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Americano 2211 Makes a Lovely Brunch Impression

It had a lot to live up to in the former Birchwood Kitchen space, and it’s doing quite well.

Shakshuka at Americano 2211   Photo: Carrie Schedler

The shtick: An easygoing all-day spot carrying on its predecessor’s brunching legacy.

The vibe: A collective heavy sigh sounded across Wicker Park when news broke last fall that the beloved brunch hang Birchwood Kitchen would shut its doors. It takes some gumption to decide to open a similarly focused spot at the exact same address, and yet, here we are with Americano 2211. This newbie comes with an impressive pedigree—partners Chris Pappas (the Winchester) and pastry chef Nancy Silver (Blackbird) are running the show, with executive chef Fred Noinaj (Avec, Analogue) in the kitchen. Since it’s still early, things are a bit on the quiet side (it probably doesn’t help that there’s still a banner for Birchwood hanging up on North Avenue), but the space itself is well-designed, minimalist enough to let the streaming light from big front-facing windows serve as the main décor element. And lest you worry, the wonderful backyard patio from the previous resident remains intact. 8 out of 10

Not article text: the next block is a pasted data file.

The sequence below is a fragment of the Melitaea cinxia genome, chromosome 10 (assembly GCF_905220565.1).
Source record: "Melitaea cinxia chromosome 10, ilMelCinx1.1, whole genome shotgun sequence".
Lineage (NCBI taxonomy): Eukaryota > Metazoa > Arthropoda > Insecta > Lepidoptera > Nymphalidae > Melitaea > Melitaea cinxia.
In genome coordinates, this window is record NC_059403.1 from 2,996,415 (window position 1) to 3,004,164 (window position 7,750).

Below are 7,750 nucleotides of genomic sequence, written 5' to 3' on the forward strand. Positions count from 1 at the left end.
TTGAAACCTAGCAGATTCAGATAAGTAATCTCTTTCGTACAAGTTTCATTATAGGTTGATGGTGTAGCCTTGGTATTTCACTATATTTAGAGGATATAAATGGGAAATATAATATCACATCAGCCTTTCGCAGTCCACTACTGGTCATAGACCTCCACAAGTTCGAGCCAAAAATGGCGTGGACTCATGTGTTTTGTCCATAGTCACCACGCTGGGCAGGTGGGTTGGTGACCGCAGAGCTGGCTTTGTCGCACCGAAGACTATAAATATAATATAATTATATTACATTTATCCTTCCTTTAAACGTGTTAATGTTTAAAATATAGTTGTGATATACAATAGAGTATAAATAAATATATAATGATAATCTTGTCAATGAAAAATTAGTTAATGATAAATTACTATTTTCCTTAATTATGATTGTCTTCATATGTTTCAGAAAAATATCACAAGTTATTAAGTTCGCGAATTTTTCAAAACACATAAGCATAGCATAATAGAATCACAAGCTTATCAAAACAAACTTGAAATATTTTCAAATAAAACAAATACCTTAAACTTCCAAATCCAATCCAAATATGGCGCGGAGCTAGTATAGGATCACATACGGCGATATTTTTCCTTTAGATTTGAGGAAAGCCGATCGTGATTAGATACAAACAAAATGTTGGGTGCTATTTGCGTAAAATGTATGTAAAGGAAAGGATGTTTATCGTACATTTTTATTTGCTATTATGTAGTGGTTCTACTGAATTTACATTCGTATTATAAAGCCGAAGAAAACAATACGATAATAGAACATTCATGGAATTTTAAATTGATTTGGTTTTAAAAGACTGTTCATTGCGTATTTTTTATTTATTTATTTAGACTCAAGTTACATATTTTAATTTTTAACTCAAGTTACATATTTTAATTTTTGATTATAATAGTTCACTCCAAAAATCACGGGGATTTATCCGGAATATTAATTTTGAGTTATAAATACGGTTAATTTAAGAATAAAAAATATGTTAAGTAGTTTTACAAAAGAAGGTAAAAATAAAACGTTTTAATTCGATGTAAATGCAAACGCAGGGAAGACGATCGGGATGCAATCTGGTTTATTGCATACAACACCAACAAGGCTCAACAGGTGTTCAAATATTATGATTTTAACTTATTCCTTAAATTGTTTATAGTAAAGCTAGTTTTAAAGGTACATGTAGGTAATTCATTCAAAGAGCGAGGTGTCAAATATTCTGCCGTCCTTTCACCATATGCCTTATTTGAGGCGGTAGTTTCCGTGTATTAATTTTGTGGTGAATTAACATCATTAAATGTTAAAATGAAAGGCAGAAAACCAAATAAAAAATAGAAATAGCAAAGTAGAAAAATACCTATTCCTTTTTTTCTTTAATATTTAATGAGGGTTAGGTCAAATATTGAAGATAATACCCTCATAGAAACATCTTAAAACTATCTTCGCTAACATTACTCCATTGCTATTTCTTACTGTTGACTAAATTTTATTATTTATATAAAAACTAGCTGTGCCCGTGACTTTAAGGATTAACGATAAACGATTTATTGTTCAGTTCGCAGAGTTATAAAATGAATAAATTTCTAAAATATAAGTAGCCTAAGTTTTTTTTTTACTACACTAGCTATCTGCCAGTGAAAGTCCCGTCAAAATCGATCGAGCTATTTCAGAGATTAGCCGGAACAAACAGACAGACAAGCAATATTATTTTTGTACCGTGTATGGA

The food: Americano goes for the all-day café approach, populating its menu with light, sunny plates and pretty baked goods that make for solid options at breakfast, lunch, and/or in-between snacks. Make room on your table for both, preferably beginning with the tender-crumbed cocoa-crème fraiche coffee cake ($4), studded with dark hunks of chocolate and managing to avoid coming off too sweet. The banana-yogurt-cardamom tea cake ($3.50) reads like an airy banana bread, just spiced enough to keep things interesting.

Most of the savory options involve eggs, whether in the form of a silky individual square of quiche ($6.50) or on a biscuit sandwich ($6). The sandwich is a beauty, stacked high with scrambled eggs and a thick slice of housemade ham, and the rosemary-flecked biscuit stands up to some of the best in town. We were delighted to see shakshuka ($11), the Israeli dish of eggs poached in spicy tomato sauce, make an appearance—it’s really an ideal brunch dish, especially when you’re dipping grilled bread into the runny yolks, swabbing up some mustard greens and extra-fresh herbs along the way. Across the board, clean, fresh flavors and thoughtful combos make for a roundly enjoyable meal. 9 out of 10

The drinks: No alcohol yet, but there’s Intelligentsia coffee and lattes. Our large coffees came on a wooden tray with an extra carafe for refills, a cute touch (albeit a little precarious to carry back to your table from the front bar). The brew was a bit on the weak side, though. 6.5 out of 10

The service: Delightful all around—inviting, chatty, and clearly happy to help. 9 out of 10

Overall: If we had to lose Birchwood, at least we’ve got something just as lovely to take its place. Thank goodness the address continues to be a brunching destination. 8 out of 10

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